RURAL BLISS ON GREEK STREET

Life has a way of moving like waves – for a period of time we can feel as though we’re in a downwards lull where nothing seems to be going our way. We are so caught up in the moment that we disregard the brilliant, uplifting series of events that took place just weeks ago. We believe ourselves to be immune to those old sayings you find in museums, downstairs lavs and Instagram walls, buoyed by our own scratchy egos that come out of the dark like wolves to claw us back into the light. When I say we, I mean me. And I am the perfect example of that oh-so-human trait of thinking the universe revolves around our little quotidian solar system.

I wrote my first two blog posts in a fit of energy and excitement which I have both feared and longed for in the past few weeks. In that time I have a new job, new goals and new shiny experiences and an equally shiny iPod that will now serve as my primary photo-taking device. I have lots to share with you all (that’s you, my handful of readers) and hope to give you an insight into my dramatic, serene, chaotic, perfect, (insert contrasting adjective here) life.

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The first photo I ever took on my first Apple product was this one at my boyfriend’s flatmate’s (Dorothea Gibbs) art event in 19 Greek Street. Here we have sis’ Flo, William, Dot’s friend, the It Girl du evening, Dot, Dot’s bro’ and me, flouncing, flutein hand. One of the joys of living in a city like London is you feel like an ignorant country bumpkin every day because there are so many new things to learn about, ponder and become interested in – things which a year ago you would have walked past and thought ‘not for me’. I arrived into the stuffy, buzzing room, mopping sweat from my brow and making my way through the trendily dressed, ‘secco sipping crowd. Flute in hand, I headed up to the top floor and found a VR (virtual reality) headsetted William in full flow. Dot, the star of the show, was in attendance along with her family and friends, with whom I mingled and pontificated (something I’m very good at). After much gabbing, giggling and gawking, the headset finally came my way and it was 10 minutes of astonishment and calm. Focussing on the impact social media has on our ability to relax, I was transported to a 360 degree view of the wilds of Norfolk, with voiceovers adding context to the scene.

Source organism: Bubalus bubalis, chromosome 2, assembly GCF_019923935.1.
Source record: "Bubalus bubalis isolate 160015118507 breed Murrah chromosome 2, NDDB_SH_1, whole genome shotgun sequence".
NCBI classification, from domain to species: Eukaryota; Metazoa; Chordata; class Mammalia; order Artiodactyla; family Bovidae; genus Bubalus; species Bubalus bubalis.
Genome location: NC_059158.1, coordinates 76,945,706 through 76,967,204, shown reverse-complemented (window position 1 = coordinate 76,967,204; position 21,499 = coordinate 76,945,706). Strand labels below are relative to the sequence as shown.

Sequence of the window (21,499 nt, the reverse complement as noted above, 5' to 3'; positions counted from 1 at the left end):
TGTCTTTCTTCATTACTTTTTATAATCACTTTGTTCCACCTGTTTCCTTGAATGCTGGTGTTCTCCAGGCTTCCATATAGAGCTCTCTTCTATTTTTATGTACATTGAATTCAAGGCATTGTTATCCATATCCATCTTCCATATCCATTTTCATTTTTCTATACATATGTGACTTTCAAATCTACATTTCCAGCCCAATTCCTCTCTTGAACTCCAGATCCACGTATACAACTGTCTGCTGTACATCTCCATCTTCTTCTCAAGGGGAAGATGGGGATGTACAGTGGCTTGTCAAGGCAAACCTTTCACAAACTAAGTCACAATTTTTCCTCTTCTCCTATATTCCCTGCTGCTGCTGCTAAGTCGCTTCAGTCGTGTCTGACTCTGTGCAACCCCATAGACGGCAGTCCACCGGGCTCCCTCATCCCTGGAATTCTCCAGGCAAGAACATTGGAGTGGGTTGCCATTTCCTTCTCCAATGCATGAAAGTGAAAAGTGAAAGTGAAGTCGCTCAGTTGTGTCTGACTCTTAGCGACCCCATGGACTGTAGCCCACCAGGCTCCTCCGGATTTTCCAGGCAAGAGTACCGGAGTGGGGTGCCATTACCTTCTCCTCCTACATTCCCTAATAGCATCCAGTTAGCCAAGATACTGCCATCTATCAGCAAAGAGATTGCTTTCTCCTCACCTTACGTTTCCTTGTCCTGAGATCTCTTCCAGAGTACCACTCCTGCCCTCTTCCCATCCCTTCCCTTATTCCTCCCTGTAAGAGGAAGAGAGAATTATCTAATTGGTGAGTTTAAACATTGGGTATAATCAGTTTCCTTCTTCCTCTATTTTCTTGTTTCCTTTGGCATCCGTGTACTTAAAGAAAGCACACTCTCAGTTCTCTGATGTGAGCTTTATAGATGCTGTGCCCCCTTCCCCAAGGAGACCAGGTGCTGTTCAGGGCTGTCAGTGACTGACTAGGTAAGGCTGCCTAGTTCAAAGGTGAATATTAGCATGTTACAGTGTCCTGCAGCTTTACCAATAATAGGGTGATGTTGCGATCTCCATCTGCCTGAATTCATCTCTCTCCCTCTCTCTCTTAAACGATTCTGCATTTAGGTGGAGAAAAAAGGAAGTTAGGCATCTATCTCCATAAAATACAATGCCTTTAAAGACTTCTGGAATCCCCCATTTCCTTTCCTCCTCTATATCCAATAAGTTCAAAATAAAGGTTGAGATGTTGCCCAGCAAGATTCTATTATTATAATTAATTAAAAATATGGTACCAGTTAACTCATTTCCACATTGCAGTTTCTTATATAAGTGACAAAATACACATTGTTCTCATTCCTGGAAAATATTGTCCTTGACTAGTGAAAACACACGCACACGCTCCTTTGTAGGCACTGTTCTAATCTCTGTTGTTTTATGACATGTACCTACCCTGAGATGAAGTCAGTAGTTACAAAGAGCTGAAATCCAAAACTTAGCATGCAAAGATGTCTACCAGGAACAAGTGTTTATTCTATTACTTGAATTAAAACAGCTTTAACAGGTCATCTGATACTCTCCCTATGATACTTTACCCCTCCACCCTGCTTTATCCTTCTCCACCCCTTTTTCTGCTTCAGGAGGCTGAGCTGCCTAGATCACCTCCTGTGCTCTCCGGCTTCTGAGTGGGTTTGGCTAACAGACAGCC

In my last post, I spoke about my childhood spent running amok in the summertime North Wales countryside, with my friends and sheep for company. The film transported me to that time, as was Dot’s intention as she similarly went on holiday to Norfolk. Perhaps less intellectually impressive, my cartoon-inspired childhood dream of being invisible for a day came true as I waved my hands in front of my face and found that the feet and legs I thought I always had had disappeared. I took joy in telling everybody who asked what I thought just that, priding myself in my wanton missing of the point!

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